Yahoo Contributor Network
This article was created on the Yahoo Contributor Network, where users like you are published on Yahoo every day. Learn more »Yahoo Contributor Network
Where to ride: Bike trails in Columbus, Ohio
One of the great things about Columbus is the variety of bike trails available to its residents. No matter what side of town you live on, there are places that you can go for some great bikes rides. Each trail is different and has much to offer those who venture out on them.
Here are a few trails available in the Columbus area worth checking out:
Battelle Darby Metro Park
Battelle Darby Metro Park has the Darby Creek Greenway Trail that offers a variety of scenery and is ADA accessible. This is a 4-mile gravel trail that you can access from Georgesville-Wrightsville Road. You will go through fields and woods while traveling on this trail. Since some of the areas are wide open, make sure you bring water and use sunscreen as you will get a lot of sun exposure during the summer months on this trail.
The park is open until 10 p.m., but this trail is one that you will want to do during daylight hours.
Heritage Rails to Trails
The Heritage Rails Trail is a paved trail that begins in Old Hilliard and ends at Cemetery Pike Road near Plain City. It is a 7-mile multi-purpose trail that you can go out and back on. The trail starts near a pond and will bring you along the back of some subdivisions and school ball fields. It then brings you past Homestead Park and on to Heritage Trail Metro Park. The trail then goes past some fielded areas before reaching the end for the turnaround. It is a busy trail, especially on the weekends and riders do need to exercise some trail etiquette.
The areas where there are open fields can be challenging especially if it is a windy day and is certain to give you a good workout.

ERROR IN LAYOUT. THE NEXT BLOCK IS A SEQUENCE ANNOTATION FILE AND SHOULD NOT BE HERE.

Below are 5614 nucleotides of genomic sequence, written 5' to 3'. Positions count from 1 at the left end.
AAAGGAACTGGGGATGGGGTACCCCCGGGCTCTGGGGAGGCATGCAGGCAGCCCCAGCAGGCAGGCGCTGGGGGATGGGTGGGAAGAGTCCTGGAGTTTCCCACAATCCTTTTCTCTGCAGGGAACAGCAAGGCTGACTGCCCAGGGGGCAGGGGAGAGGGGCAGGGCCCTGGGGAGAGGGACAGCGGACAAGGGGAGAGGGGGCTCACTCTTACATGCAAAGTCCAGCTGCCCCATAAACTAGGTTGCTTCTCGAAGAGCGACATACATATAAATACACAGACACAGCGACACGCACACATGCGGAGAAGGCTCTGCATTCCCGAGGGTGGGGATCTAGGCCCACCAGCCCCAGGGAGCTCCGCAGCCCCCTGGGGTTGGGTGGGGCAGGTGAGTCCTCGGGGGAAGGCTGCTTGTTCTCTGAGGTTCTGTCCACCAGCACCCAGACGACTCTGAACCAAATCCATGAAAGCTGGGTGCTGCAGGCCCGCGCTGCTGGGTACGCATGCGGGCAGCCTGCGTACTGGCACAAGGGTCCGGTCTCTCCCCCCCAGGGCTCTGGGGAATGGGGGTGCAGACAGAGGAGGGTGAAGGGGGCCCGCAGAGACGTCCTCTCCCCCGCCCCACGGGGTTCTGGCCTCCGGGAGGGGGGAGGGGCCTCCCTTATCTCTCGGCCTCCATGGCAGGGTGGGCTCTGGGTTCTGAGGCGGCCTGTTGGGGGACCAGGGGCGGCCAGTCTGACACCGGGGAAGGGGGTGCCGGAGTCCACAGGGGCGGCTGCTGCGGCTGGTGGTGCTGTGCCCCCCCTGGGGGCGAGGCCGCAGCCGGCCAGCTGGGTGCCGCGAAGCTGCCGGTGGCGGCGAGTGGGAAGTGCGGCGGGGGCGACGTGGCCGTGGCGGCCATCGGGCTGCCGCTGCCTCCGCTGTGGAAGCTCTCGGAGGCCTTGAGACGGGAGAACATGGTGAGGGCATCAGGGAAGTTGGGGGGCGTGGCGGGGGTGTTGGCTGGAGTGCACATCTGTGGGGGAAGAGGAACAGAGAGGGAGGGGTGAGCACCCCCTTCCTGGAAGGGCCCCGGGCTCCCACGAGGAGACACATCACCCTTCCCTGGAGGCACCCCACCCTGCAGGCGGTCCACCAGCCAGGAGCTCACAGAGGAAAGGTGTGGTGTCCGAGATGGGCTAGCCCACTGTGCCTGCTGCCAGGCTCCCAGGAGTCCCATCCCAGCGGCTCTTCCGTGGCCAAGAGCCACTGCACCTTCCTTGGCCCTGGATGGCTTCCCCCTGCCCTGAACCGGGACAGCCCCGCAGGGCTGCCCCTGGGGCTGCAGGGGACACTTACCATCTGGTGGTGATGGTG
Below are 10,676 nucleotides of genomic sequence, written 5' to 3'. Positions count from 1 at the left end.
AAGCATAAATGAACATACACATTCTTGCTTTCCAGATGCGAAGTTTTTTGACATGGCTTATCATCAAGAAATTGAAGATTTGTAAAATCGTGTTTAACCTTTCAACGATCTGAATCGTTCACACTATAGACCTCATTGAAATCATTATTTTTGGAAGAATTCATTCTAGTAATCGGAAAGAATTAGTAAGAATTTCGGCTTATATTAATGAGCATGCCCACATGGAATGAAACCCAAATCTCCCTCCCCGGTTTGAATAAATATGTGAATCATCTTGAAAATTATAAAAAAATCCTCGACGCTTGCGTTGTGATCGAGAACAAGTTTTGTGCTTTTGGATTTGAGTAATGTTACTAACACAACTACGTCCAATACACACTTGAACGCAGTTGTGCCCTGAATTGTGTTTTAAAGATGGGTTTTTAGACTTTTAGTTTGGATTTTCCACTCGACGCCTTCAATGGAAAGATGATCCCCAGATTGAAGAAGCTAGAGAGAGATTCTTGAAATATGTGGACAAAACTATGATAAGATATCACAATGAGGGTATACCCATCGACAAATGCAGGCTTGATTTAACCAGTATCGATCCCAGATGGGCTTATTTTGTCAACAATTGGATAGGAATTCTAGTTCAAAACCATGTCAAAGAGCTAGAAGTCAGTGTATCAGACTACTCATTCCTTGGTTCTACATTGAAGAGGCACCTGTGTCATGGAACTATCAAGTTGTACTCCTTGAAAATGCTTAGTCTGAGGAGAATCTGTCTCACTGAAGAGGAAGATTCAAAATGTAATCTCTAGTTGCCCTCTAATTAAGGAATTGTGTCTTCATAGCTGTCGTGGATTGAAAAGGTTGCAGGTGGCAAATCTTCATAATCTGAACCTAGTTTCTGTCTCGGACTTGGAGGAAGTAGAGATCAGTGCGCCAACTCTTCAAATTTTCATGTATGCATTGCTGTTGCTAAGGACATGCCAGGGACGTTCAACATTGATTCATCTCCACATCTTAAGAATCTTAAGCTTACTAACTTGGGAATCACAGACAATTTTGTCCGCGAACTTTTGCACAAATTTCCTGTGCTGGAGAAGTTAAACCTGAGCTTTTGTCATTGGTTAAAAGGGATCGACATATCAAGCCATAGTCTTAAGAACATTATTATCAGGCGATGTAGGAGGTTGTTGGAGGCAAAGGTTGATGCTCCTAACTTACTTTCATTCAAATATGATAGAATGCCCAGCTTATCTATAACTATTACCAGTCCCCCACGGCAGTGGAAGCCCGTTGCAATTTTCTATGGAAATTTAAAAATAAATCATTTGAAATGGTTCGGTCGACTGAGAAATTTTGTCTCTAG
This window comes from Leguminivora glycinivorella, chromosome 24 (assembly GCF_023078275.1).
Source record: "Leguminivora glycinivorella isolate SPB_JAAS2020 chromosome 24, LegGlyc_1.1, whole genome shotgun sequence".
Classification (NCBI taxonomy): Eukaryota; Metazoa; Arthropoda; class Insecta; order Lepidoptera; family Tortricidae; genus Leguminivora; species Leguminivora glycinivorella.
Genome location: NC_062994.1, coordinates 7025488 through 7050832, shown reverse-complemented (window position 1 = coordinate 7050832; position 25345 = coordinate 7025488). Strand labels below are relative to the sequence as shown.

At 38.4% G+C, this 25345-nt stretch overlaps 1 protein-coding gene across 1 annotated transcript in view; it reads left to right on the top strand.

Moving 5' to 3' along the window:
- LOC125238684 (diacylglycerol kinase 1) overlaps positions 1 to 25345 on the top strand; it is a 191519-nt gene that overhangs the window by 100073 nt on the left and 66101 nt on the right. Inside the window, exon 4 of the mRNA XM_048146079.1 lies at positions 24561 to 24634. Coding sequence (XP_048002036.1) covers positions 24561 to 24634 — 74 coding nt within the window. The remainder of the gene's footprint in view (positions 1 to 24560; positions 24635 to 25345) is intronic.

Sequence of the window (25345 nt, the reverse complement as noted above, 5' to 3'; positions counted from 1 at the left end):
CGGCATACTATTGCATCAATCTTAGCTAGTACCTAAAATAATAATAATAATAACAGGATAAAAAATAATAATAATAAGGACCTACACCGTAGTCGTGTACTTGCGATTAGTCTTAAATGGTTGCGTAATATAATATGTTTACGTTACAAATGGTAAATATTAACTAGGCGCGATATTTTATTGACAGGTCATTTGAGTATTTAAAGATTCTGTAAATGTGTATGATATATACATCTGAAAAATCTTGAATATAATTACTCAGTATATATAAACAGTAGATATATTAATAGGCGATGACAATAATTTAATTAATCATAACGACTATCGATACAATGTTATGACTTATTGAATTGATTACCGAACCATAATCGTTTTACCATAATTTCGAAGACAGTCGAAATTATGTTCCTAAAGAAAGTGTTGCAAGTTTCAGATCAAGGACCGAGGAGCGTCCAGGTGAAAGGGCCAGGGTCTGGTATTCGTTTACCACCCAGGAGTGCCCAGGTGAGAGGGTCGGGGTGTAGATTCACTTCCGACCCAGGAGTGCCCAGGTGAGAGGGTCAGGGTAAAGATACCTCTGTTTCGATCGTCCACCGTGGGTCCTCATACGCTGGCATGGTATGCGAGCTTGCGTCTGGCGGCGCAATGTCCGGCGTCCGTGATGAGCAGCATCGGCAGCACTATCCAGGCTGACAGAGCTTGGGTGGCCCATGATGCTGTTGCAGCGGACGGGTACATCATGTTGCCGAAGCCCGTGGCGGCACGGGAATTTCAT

Olentangy Greenway Trail
The Olentangy Greenway Tail is 18.4 miles in length and begins at Worthington Hills Park and ends at Confluence Park in Downtown Columbus. This is a wonderfully scenic trail that will take you on a tour through Worthington, Columbus, and the OSU area. The surface is paved and there are further plans to add another two miles to this trail that will connect it to Highbanks Metro Park. This is a great trail to take earlier in the day.
The I-670 Trail is a 3.5-mile trail that parallels the I-670 freeway. It goes east to west and travels between downtown and the Alum Creek Trail. It begins at Cleveland Avenue/Fort Hays school campus and ends at Nelson Road where it connects to the Alum Creek Trail. You can access the trail from many of the streets and parks along the route and is a great trail to take in the morning or early afternoon.
There are many bike trails in Columbus to explore. Whether you are looking for a short or long trip, there are plenty of options regardless what part of town you live in. All you need to do is get your bike ready and decide which one to take.
Note: This article was written by a Yahoo! contributor. Sign up here to start publishing your own sports content.